Wednesday, January 08, 2020

The First Day by Phil Harrison – a tale of biblical knowledge, love, loss and revenge

Phil Harrison’s The First Day is a phenomenal debut novel. Immersed in a protestant evangelical world, it explores the repercussions an east Belfast mission hall pastor Samuel Orr’s passionate love affair with a younger unchurched Beckett scholar and poet Anna Stuart. It’s a setup that doesn’t seem so fanciful with the sad news this weekend from a church in Newtownards.

Initially narrated from Anna’s viewpoint before switching to the thoughts of their son some thirty years later, we watch how father of three Orr manages to rationalise his adulterous behaviour with his faith’s view on sin. Soon we also watch his inability to control the violent fallout from his fall from grace, and discover how judgement waxes and wanes in a society that only pretends to distinguish between good and evil in its most binary form. Though the gospel hall easily separates his no longer tolerable leadership with his continuing membership in a way the Presbyterian Church in Ireland’s General Assembly might find harder to swallow.
“… the way he looked at her, opened her up. The way a farmer looks at a field he’s about to plough.”

This is the second book I’ve read this year that is laced with issues of male ownership of female bodies. Harrison creates unusual similes that surprise, intrigue and often entertain, lightening the flow of reading what is at times a dark and sinister tale.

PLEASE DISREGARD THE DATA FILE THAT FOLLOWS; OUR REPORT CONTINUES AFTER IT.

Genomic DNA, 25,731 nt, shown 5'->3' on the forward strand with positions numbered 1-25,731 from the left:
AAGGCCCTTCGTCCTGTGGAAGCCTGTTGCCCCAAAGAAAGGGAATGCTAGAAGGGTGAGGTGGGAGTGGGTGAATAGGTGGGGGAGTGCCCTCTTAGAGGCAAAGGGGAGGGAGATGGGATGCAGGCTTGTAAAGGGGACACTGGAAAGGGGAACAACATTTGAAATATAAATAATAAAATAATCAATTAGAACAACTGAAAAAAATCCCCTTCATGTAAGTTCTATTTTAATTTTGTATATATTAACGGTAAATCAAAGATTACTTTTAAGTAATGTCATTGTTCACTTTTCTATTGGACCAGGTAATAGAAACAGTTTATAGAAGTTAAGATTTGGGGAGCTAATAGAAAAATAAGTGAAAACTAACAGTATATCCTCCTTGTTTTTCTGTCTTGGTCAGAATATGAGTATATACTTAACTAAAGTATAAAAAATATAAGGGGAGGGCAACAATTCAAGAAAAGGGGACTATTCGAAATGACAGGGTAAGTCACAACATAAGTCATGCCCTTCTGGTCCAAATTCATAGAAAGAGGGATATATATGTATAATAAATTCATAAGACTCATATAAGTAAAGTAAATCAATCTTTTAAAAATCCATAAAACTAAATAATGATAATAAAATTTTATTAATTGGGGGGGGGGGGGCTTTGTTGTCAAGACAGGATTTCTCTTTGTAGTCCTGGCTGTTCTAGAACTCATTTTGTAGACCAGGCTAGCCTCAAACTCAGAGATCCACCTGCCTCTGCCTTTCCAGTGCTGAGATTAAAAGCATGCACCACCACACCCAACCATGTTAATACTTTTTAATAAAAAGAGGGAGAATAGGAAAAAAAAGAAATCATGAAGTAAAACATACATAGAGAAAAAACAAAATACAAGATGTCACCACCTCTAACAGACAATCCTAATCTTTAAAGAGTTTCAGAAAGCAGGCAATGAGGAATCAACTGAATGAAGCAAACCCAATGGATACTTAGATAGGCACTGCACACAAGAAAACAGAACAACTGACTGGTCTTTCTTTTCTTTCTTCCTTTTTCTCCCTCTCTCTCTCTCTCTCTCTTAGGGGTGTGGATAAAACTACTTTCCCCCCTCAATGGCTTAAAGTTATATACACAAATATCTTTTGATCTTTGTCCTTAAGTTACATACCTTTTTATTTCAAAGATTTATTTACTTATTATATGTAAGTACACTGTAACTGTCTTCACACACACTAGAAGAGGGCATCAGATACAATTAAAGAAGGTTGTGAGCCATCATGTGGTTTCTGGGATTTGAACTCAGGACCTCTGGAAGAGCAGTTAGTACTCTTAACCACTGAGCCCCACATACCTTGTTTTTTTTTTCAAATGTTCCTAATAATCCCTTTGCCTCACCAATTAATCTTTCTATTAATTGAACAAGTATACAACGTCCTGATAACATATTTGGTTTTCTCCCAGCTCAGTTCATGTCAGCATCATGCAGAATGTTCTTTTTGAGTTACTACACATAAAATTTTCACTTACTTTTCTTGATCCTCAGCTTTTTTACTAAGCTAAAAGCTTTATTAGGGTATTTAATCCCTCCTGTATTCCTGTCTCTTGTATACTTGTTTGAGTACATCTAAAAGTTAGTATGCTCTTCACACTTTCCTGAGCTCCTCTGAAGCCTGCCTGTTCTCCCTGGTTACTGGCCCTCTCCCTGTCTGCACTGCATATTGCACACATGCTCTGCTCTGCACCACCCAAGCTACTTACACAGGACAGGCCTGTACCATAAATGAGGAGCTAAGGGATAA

The somewhat mysterious yet warm narrator and the shifting perspectives are well crafted and don’t distract. The fact that 30 years into the future everything still seems to be the same as today is perhaps part of the books message and metaphor. Biblical text and lines from Beckett, sermon snippets and fine art criticism are melded together with beautifully written passages that describe love, lust, loss and revenge.

Harrison writes with elegance, an accessible intellect, and while Anna and Orr’s relationship has a somewhat rarefied and cinematic feel – The First Day could make a great film split across Belfast and Manhattan – there’s a pace and urgency that propelled this reader to squeeze in another ten or twenty pages before switching out the bedside light in the wee small hours of the morning.

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